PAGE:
Hall and Shelby campaigned both 250S cars during the 1958 season’s early events, sometimes using one car solely for practice. Hall finished 3rd overall and a 2nd in class at the SCCA Regional at Mansfield, Louisiana, on 9 March; it also finished 6th overall at the Galveston event on 20 April and took the chequered flag at Eagle Mountain, Texas, on 8 June. As both 2431 and 2432 attended these races, it is not entirely clear which of the two cars enjoyed the aforementioned results; though, it is certain that both were raced by each of the legendary drivers, and most likely, 2432 was responsible for some of these racing triumphs.

According to an original letter written by Jim Hall to the Maserati factory on 8 June 1959, the exploits of 2431 and 2432 inspired one of their customers to order engine number 2433 for his 200SI, chassis number 2418. Hall and Shelby experienced some challenges with the proper fit of the pistons to the new motor, eventually discovering that 2433 was of a significantly different design than the engines of 2431 and 2432. The letter (a copy of which is included in this car’s documentation) is particularly telling, not only in its dating of the early history of chassis number 2432, but also as a personally typed letter from the great Jim Hall, which is a valuable piece of documentation in itself.

Following their progression to other racing cars, most immediately a Chevy-powered Lister, Hall and Shelby sold both Maseratis, though 2432 may have remained in their possession as late as 21 March 1959, when they entered a 250S in the 12 Hours of Sebring. This was very likely 2432, as 2431 had already been sold to privateer Bobby Aylward at that point. Passing briefly to Gary Laughlin, 2432 was next sold to well-known Maserati racer Alan Connell, and it may have been the exact 250S he used to capture 3rd at the Gran Premio d'Avandaro on 26 April, before retiring early at Lime Rock on 4 July (Connell was also racing chassis number 2430 around this time).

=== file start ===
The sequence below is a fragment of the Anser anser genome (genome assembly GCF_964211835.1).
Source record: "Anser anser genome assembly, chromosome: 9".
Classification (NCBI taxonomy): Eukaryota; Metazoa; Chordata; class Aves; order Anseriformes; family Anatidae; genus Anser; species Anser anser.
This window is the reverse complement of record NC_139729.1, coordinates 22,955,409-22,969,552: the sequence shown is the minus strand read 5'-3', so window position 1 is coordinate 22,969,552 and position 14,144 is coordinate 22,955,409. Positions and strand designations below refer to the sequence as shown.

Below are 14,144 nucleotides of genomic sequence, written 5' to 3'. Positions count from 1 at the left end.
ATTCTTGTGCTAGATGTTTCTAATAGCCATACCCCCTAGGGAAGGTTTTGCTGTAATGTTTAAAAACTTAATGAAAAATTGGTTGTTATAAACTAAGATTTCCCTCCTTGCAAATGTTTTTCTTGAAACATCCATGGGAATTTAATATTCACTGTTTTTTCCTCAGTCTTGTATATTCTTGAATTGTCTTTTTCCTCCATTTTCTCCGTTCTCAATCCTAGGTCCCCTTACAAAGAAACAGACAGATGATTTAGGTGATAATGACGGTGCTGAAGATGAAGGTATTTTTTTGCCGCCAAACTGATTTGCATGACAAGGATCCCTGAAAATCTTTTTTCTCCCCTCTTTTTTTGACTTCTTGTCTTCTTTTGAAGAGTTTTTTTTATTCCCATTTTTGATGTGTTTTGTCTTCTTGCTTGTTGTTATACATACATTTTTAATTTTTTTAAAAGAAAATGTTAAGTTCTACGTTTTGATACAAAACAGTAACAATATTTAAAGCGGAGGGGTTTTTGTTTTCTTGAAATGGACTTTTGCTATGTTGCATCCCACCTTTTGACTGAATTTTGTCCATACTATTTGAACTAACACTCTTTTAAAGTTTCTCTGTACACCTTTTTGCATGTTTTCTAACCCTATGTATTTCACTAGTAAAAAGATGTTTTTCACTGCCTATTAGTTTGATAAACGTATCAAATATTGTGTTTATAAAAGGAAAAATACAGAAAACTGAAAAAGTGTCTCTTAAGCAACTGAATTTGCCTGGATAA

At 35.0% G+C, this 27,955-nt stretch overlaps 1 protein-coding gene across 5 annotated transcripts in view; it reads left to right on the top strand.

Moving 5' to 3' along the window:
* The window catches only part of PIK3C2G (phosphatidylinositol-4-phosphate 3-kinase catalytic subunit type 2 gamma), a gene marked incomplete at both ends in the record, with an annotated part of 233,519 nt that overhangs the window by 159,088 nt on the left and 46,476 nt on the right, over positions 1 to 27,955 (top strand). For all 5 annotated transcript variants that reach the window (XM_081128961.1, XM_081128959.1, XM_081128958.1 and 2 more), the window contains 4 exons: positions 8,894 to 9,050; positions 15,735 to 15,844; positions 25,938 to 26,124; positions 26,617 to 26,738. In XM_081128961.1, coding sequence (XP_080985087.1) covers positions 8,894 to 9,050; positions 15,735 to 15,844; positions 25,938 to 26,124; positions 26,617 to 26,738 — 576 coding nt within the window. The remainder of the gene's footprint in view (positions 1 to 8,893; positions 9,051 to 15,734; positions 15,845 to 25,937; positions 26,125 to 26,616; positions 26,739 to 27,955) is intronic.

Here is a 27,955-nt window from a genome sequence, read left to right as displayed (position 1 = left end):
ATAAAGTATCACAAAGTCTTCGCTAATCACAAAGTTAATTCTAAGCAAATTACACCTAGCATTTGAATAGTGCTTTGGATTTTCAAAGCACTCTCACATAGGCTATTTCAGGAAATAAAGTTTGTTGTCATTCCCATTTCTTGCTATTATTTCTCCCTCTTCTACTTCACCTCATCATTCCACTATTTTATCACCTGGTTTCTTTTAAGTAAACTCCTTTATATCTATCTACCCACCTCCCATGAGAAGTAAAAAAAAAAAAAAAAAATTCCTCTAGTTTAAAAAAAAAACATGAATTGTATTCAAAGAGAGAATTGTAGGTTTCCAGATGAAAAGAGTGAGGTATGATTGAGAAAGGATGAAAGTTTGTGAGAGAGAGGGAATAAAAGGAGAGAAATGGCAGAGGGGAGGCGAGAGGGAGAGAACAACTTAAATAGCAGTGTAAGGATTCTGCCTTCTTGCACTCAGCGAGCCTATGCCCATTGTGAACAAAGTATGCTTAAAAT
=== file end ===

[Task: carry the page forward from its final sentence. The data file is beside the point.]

Subsequently sold to John Price, 2432 was imported to the United Kingdom around 1973 by Colin Crabbe, who found the car stripped of paint but “running very well”. The car passed through two further British owners prior to being acquired in 1989 by Peter Hannen, who commissioned a sympathetic restoration, needing only to replace the rear differential casing that had cracked at Nürburgring. In 1992, the car was purchased by Robin Lodge and full FIA papers were obtained, whilst Tony Merrick was retained to look after mechanical considerations.

Acquired by James Lindsay in 1999, chassis 2432 participated in several events that year, including the Mille Miglia, the V-12 Telecom support race for the French Grand Prix at Magny-Cours, and the Goodwood Revival. In 2001, following a full inspection, the highly original 2432 was deemed to be an appropriately superlative addition to the Laidlaw Collection. Over the ensuing years, it has been impeccably maintained and prepared for racing, with Maserati specialist Sean Danaher rebuilding many of the car’s mechanical components and completely refinishing the exterior.